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Nearly 3 million tonnes of plastic end up in landfills in Canada every year, and 29,000 tonnes make their way into the environment. These plastics take up valuable land space, as they accumulate faster in the environment than they decompose. Certain types of plastics take hundreds if not thousands of years to degrade, such as plastic bottles, which can take up to 450 years or longer to break down. Plastics often break down into tiny microplastics that create pollution from the deepest depths of the Mariana Trench to the highest peak on Mount Everest.
Millions of Pounds of Plastic Debris Litters Lake Ontario
In 2010, over 8000 tonnes of plastic waste ended up in Canadian waterways, a number that has only grown in recent years. In fact, over 22 million pounds of garbage enters the Great Lakes every year, with 3 million pounds entering Lake Ontario. This pollution has devastating effects on aquatic and terrestrial ecosystems. The plastic debris injures and kills wildlife, either from being tangled or through ingestion. Additionally, as the plastic decomposes, it leaches toxic chemicals that can harm both humans and animals alike.
Single-Use Plastic Consumption Contributes to Climate Change
Manufacturers of single-use plastics consume 6% of all global oil supply, which is estimated to increase to 20% by 2050. Also, the refining of plastics releases 184 to 213 million metric tons of carbon dioxide, which is roughly equivalent to what 45 million passenger vehicles emit each year. By 2050, single-use plastics are projected to account for 10% of worldwide GHG emissions.
Plastic’s Harms to Human Health
Human health is harmed by single-use plastics. When left to degrade in the elements, single-use plastics leach many harmful chemicals into the ecosystem, such as bisphenol-A (BPA). They release endocrine-disrupting chemicals that bioaccumulate in humans and can cause cancer and impact reproductive hormones.
Additionally, the high demand for disposable masks to combat the pandemic has added to the pollution problem. A single disposable mask can release 1.5 million microplastics into surface waters and ocean environments, hurting marine species and infiltrating people’s drinking water supplies.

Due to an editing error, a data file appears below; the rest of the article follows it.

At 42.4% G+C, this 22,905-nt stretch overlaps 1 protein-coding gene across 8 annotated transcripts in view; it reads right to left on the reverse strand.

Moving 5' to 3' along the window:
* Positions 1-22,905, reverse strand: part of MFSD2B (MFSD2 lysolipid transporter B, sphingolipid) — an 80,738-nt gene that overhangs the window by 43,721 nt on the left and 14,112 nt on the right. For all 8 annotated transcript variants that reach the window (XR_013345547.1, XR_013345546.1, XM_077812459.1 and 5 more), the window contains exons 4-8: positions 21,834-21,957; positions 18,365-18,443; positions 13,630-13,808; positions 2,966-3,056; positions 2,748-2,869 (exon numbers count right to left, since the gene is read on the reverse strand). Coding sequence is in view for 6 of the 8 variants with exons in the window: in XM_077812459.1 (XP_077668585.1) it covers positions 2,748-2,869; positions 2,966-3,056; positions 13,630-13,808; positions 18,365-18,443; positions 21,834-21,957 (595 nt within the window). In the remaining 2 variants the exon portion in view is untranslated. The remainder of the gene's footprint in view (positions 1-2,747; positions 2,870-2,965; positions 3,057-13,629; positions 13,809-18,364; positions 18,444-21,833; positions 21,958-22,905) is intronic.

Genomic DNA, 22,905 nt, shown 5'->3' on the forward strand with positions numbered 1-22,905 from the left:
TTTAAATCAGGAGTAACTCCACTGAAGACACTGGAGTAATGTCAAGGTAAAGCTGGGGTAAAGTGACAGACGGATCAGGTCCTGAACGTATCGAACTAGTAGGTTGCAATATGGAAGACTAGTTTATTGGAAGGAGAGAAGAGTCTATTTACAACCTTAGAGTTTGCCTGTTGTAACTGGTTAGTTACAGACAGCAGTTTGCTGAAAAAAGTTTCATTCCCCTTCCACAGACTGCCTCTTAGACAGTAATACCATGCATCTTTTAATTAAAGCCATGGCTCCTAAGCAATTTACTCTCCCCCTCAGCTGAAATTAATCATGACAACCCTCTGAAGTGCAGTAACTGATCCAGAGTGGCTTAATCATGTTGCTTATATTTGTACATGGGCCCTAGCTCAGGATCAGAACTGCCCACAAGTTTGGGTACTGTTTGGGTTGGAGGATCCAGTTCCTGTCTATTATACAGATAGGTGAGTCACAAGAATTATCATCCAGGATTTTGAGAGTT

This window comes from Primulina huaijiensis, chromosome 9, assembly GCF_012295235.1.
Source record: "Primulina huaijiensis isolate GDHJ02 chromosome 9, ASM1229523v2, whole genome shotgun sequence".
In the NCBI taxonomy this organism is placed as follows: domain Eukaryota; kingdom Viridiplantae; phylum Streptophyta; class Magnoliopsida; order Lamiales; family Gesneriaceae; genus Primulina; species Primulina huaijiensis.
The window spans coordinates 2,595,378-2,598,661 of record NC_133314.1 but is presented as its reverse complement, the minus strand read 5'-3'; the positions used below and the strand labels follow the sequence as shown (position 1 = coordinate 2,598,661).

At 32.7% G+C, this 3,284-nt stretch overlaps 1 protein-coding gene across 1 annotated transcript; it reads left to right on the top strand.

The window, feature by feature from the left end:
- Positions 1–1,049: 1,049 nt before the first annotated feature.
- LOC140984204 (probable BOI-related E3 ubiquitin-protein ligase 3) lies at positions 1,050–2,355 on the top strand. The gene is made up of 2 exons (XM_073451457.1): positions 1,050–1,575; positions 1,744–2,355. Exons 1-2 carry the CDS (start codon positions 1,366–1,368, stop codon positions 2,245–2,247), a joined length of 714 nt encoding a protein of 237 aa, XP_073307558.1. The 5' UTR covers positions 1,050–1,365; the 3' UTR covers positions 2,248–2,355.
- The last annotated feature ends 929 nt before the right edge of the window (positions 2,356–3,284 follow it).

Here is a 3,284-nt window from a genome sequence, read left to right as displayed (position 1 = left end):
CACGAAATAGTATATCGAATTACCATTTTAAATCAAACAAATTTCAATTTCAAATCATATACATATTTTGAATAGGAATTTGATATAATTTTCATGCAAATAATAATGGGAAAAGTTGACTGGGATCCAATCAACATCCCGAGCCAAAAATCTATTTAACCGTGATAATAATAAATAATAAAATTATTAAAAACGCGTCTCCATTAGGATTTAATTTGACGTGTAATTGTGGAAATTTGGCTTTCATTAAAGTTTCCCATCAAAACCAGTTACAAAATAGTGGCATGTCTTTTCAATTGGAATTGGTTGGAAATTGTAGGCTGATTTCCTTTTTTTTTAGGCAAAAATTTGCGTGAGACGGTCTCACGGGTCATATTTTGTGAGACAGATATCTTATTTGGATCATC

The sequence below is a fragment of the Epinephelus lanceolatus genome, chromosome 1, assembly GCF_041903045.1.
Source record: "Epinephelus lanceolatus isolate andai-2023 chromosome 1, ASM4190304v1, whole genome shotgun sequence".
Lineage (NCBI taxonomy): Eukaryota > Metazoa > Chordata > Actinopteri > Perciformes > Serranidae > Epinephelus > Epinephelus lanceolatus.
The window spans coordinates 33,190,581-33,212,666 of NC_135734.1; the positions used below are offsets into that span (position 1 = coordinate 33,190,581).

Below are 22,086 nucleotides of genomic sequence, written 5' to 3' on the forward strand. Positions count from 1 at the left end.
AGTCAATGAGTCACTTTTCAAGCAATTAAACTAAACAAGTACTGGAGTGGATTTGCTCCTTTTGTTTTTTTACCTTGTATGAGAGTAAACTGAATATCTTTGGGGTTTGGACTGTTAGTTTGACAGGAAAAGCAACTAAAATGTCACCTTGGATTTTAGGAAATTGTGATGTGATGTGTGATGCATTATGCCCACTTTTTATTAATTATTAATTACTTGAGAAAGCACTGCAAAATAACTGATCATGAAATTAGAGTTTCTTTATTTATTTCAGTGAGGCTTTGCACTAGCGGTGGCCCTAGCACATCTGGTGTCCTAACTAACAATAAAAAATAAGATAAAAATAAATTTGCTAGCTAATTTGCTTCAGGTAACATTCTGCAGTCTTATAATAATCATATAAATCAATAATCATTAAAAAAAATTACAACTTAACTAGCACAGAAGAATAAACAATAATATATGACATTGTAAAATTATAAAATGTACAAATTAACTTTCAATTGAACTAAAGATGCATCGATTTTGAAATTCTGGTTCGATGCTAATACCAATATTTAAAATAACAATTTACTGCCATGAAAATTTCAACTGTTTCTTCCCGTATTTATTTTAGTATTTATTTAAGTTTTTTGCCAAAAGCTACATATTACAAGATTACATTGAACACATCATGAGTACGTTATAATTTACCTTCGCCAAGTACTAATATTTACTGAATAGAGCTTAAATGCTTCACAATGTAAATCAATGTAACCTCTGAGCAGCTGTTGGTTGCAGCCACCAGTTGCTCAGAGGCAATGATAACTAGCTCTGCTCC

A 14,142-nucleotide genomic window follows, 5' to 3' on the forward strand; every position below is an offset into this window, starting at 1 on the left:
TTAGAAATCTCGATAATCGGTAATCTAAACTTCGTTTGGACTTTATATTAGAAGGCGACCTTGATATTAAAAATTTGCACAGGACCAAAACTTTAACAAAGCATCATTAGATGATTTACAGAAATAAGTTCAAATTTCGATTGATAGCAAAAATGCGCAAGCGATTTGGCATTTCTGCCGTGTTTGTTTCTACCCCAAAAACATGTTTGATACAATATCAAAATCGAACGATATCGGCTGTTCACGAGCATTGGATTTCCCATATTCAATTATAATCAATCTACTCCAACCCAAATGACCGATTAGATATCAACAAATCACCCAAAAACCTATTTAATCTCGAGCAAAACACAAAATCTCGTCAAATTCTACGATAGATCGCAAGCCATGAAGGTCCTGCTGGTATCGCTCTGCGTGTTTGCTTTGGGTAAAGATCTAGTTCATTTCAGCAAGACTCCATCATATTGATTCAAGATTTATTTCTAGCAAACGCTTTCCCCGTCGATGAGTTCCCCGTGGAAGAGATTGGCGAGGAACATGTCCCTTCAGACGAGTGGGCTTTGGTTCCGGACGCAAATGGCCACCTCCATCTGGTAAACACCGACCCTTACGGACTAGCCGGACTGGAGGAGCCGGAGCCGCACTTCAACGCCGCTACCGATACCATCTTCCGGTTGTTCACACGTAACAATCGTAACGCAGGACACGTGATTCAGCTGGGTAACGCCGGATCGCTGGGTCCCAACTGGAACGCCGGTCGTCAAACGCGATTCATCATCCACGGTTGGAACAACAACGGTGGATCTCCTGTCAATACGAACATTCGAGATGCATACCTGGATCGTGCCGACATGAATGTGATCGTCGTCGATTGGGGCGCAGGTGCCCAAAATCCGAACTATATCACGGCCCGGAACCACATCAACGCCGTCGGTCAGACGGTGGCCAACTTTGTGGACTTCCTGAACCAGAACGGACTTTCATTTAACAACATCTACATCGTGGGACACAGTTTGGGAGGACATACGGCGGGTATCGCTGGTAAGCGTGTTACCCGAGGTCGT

The Future of Single-Use Plastics
Despite growing public awareness and calls to decrease single-use plastic consumption, petrochemical companies are projected to increase annual production to 1,124 million tons by 2050, as compared to 311 million tons in 2014. Retailers have committed to reduce plastic waste by embracing alternative packaging, using recycled plastic materials, or eliminating plastic supplies altogether. To wean from fossil-fuel based plastics, companies will need to adopt a responsible supply chain to reduce their plastic footprint significantly. Unless major change happens, single-use plastics will only continue to harm the climate, land, oceans, and human health.
And it’s not all bad news; in March 2022, the UN passed a global plastic pollution treaty that aims to reduce plastic pollution around the world. The specifics of the treaty must still be finalized, and will go into effect in 2024.
In addition to pushing for systemic change, there are many things you can do to reduce your plastic usage. Here are just a few:
Buy clothing made from natural materials like cotton, rather than synthetic, plastic-based materials like polyester or nylon
Bring your own bags to the grocery store, even for produce
Buy in bulk whenever possible to reduce packaging
Reduce your plastic use in the kitchen by using glass or ceramic containers
Use reusable water bottles, rather than plastic disposable ones
Lena Milton is a freelance writer covering sustainability, health and environmental science. She writes to help consumers understand the environmental and ethical challenges in everyday life so we can find viable solutions for both.